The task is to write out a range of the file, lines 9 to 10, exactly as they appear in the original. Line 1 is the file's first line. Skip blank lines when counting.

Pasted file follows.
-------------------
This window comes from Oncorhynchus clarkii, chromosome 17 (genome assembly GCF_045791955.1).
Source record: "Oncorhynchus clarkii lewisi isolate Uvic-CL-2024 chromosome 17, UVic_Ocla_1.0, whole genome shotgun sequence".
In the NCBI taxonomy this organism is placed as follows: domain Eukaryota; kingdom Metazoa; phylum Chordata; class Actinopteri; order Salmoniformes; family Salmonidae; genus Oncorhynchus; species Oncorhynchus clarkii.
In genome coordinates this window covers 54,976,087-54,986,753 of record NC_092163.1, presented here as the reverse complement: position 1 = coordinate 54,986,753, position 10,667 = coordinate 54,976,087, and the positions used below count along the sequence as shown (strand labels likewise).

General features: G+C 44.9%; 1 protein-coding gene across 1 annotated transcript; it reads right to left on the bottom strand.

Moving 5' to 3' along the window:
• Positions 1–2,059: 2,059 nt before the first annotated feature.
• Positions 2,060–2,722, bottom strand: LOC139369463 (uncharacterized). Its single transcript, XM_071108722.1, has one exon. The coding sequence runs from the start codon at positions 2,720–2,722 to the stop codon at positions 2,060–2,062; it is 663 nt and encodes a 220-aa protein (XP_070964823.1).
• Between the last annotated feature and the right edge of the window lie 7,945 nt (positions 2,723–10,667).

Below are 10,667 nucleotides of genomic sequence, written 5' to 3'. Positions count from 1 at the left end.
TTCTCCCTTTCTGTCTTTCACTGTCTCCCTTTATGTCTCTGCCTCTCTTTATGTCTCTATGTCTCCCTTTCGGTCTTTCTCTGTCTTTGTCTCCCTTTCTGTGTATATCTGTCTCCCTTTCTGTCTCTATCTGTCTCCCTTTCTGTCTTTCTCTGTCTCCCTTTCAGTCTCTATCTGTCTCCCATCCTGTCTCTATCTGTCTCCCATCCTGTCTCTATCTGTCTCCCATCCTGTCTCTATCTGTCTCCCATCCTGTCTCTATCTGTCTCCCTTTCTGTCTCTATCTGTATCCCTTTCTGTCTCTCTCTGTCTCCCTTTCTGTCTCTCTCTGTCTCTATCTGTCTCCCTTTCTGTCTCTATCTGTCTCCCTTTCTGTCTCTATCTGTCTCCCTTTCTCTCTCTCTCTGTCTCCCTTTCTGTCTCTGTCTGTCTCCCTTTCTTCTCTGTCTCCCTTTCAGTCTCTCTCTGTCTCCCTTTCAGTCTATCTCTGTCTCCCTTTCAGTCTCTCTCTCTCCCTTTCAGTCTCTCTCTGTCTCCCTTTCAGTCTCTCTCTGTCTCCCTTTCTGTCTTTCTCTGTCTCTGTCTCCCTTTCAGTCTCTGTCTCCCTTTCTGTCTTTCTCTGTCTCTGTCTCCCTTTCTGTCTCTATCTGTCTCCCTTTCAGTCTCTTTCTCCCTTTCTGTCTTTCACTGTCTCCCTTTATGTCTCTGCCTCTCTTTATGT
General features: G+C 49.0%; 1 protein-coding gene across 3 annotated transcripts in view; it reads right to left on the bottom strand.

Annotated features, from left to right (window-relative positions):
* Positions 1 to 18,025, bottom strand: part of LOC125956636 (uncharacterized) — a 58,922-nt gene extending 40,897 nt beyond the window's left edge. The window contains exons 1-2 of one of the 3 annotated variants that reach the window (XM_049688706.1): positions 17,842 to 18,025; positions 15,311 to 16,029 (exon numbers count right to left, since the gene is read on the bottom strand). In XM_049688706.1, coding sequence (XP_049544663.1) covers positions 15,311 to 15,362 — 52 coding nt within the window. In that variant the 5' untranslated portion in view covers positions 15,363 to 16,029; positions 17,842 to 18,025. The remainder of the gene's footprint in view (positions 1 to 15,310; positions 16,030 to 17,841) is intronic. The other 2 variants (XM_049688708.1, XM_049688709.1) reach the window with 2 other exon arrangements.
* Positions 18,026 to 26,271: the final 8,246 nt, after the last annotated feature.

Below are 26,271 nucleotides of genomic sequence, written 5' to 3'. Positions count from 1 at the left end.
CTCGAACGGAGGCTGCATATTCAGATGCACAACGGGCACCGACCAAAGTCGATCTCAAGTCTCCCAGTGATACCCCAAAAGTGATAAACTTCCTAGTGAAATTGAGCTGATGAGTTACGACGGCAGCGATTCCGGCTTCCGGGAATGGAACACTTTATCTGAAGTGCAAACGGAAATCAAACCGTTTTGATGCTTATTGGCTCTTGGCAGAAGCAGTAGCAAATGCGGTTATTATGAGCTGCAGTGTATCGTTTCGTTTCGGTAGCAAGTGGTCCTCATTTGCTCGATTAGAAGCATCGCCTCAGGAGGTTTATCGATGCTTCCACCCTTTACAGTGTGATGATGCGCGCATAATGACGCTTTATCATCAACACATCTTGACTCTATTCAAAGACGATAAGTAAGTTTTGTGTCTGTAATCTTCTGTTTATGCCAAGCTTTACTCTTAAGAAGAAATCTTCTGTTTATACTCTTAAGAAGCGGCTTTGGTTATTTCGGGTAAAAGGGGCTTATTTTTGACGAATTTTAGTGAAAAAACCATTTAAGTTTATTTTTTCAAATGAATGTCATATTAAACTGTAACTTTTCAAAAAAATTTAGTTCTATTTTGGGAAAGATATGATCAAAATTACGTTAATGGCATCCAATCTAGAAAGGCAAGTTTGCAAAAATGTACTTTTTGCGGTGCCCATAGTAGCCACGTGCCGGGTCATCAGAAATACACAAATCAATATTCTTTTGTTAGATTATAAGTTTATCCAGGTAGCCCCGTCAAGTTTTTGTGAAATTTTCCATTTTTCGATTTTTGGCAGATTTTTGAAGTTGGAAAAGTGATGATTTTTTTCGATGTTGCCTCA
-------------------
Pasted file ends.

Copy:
• Between the last annotated feature and the right edge of the window lie 7,945 nt (positions 2,723–10,667).

Below are 10,667 nucleotides of genomic sequence, written 5' to 3'. Positions count from 1 at the left end.